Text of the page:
Hamilton Statue at Columbia University

The statue of Hamilton at Columbia University stands proudly outside of Hamilton Hall and greets students and campus visitors.  The Hamilton statue was commissioned by the Alumni Society and erected in May 1908, as part of the commencement celebrations of that year and was presented by the Alumni Society to the school.  The Columbia University Quarterly from 1908 describes in detail the poetry verses and procession that were part of the celebrations surrounding the unveiling of the statue.

In accepting the statue on behalf of Columbia, Dean John Howard Van Amringe stated:

“No memorial of affection for their alma mater from her children could be more appropriate than this noble statue representing, and fashioned by, one of themselves; this embodiment of civic virtue and the highest public service; this splendid monument of immortal youth great in thought and action, of the loftiest ambition without a trace of meanness, of transcendent political genius and intrepid constancy, of constructive statesmanship which was a great, if not the greatest single force that gave vitality, direction, and lasting quality to this Union of States, of oratory that had the rarest attribute of human speech in convincing the judgment of men against their will and in compelling their will to follow the dictates of their captivated judgment.  May this statue stand here for all time, a tribute of affectionate gratitude to the College from the Alumni, an ever-present incentive to successive generations of students.”

Statue of Alexander Hamilton, Hamilton Hall

Sculptor William Ordway Partridge described the sculpture in his catalogue:

“This heroic statue of bronze stands on the plaza in front of Hamilton Hall, Columbia University, and represents the great statesman at the moment when he is making the historic speech at Poughkeepsie which won over his opponents and saved New York to the Union.  Presented to the University on behalf of the alumni by President Butler.  The speech of acceptance was made by George L. Rives.  Dedicated and unveiled May 27, 1908.  The pedestal was designed by McKim, Mead and White.”

Here’s the statue looking as handsome as ever on one of my visits to the Columbia campus.  (My brother Sid is a recent graduate of Columbia, so I’ve had the opportunity to visit the campus quite a few times!)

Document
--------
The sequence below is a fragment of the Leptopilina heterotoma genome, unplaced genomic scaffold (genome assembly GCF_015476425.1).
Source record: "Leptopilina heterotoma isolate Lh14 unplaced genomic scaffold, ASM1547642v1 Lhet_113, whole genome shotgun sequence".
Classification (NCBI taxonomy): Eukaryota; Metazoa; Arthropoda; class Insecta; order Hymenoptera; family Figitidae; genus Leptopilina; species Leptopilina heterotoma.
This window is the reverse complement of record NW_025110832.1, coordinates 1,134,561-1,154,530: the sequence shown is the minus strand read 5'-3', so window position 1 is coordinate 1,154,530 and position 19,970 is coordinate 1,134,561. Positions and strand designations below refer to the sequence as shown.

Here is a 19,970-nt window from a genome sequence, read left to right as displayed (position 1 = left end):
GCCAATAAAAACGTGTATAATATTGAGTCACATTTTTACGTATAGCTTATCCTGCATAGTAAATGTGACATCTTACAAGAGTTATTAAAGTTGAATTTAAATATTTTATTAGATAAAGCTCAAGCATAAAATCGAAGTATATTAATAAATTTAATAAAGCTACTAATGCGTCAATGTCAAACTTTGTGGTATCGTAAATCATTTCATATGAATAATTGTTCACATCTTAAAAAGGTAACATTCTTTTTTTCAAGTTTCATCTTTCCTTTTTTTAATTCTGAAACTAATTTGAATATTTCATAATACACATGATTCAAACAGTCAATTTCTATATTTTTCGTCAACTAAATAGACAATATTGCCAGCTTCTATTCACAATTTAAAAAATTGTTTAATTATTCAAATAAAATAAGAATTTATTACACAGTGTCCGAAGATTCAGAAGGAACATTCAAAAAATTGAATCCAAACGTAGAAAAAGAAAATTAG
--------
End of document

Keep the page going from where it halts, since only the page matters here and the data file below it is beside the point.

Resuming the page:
statue

Hamilton and The Morristown “Yarn Bomber”

A mysterious “yarn bomber” has been putting contemporary winter clothes on the statues of Alexander Hamilton, George Washington, and the Marquis de Lafayette during this winter’s cold streak.

The Morristown Patch reports:

“Morristown residents have had the mystery of the so-called “Yarn Bomber” on their minds since a slew of knit items mysteriously appeared on the statues in and around the Morristown Green late last week. The harsh polar vortex conditions that settled into the area prompted a visitor to the Green to place modern winter weather gear on the statues of George Washington, Marquis de Lafayette and Alexander Hamilton.”

The anonymous yarn bomber, also described as a “fiber fairy,” left a note attached to each article of clothing stating: “If you need this to help keep you warm in this cold weather, then it is now yours. Life is good. Pass it on.”  She remains anonymous, butells the Patch that she will be back.

What exactly is yarn bombing?  According to the New York Times:

Yarn bombing takes that most matronly craft (knitting) and that most maternal of gestures (wrapping something cold in a warm blanket) and transfers it to the concrete and steel wilds of the urban streetscape. Hydrants, lampposts, mailboxes, bicycles, cars — even objects as big as buses and bridges — have all been bombed in recent years, ever so softly and usually at night.